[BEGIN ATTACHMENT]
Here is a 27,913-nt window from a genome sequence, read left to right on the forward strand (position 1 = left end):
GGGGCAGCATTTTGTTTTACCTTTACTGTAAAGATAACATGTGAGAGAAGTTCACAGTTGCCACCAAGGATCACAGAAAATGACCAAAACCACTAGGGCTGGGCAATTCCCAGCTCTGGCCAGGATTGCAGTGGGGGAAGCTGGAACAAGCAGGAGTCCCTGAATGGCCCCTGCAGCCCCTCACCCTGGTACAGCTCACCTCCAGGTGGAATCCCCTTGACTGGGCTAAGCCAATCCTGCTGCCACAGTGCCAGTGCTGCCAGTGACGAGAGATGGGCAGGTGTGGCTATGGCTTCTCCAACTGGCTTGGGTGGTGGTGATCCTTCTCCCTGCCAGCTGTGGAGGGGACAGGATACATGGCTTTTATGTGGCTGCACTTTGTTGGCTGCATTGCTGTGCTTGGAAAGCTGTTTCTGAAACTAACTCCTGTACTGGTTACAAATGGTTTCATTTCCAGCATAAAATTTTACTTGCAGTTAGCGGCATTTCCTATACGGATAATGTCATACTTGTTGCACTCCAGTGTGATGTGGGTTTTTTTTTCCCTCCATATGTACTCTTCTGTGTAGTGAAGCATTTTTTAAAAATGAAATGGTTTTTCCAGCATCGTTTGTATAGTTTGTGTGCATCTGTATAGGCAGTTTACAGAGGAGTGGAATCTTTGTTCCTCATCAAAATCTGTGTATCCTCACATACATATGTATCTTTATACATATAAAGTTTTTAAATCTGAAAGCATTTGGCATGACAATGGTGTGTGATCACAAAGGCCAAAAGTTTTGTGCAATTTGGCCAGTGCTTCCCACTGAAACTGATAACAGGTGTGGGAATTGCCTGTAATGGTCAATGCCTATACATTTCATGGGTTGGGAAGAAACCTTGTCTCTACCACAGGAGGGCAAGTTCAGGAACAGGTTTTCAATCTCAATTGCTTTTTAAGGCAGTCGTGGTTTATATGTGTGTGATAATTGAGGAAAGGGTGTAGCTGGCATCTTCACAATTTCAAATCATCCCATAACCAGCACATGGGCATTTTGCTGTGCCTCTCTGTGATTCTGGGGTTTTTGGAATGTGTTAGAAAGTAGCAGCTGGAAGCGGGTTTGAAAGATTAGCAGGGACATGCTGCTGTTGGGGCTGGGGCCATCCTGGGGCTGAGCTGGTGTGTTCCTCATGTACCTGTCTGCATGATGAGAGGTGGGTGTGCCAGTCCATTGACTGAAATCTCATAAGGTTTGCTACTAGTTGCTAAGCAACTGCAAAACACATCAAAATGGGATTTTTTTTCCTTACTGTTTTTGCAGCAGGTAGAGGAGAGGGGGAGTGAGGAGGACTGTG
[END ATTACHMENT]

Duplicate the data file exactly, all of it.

Here is a 27,913-nt window from a genome sequence, read left to right on the forward strand (position 1 = left end):
GGGGCAGCATTTTGTTTTACCTTTACTGTAAAGATAACATGTGAGAGAAGTTCACAGTTGCCACCAAGGATCACAGAAAATGACCAAAACCACTAGGGCTGGGCAATTCCCAGCTCTGGCCAGGATTGCAGTGGGGGAAGCTGGAACAAGCAGGAGTCCCTGAATGGCCCCTGCAGCCCCTCACCCTGGTACAGCTCACCTCCAGGTGGAATCCCCTTGACTGGGCTAAGCCAATCCTGCTGCCACAGTGCCAGTGCTGCCAGTGACGAGAGATGGGCAGGTGTGGCTATGGCTTCTCCAACTGGCTTGGGTGGTGGTGATCCTTCTCCCTGCCAGCTGTGGAGGGGACAGGATACATGGCTTTTATGTGGCTGCACTTTGTTGGCTGCATTGCTGTGCTTGGAAAGCTGTTTCTGAAACTAACTCCTGTACTGGTTACAAATGGTTTCATTTCCAGCATAAAATTTTACTTGCAGTTAGCGGCATTTCCTATACGGATAATGTCATACTTGTTGCACTCCAGTGTGATGTGGGTTTTTTTTTCCCTCCATATGTACTCTTCTGTGTAGTGAAGCATTTTTTAAAAATGAAATGGTTTTTCCAGCATCGTTTGTATAGTTTGTGTGCATCTGTATAGGCAGTTTACAGAGGAGTGGAATCTTTGTTCCTCATCAAAATCTGTGTATCCTCACATACATATGTATCTTTATACATATAAAGTTTTTAAATCTGAAAGCATTTGGCATGACAATGGTGTGTGATCACAAAGGCCAAAAGTTTTGTGCAATTTGGCCAGTGCTTCCCACTGAAACTGATAACAGGTGTGGGAATTGCCTGTAATGGTCAATGCCTATACATTTCATGGGTTGGGAAGAAACCTTGTCTCTACCACAGGAGGGCAAGTTCAGGAACAGGTTTTCAATCTCAATTGCTTTTTAAGGCAGTCGTGGTTTATATGTGTGTGATAATTGAGGAAAGGGTGTAGCTGGCATCTTCACAATTTCAAATCATCCCATAACCAGCACATGGGCATTTTGCTGTGCCTCTCTGTGATTCTGGGGTTTTTGGAATGTGTTAGAAAGTAGCAGCTGGAAGCGGGTTTGAAAGATTAGCAGGGACATGCTGCTGTTGGGGCTGGGGCCATCCTGGGGCTGAGCTGGTGTGTTCCTCATGTACCTGTCTGCATGATGAGAGGTGGGTGTGCCAGTCCATTGACTGAAATCTCATAAGGTTTGCTACTAGTTGCTAAGCAACTGCAAAACACATCAAAATGGGATTTTTTTTCCTTACTGTTTTTGCAGCAGGTAGAGGAGAGGGGGAGTGAGGAGGACTGTG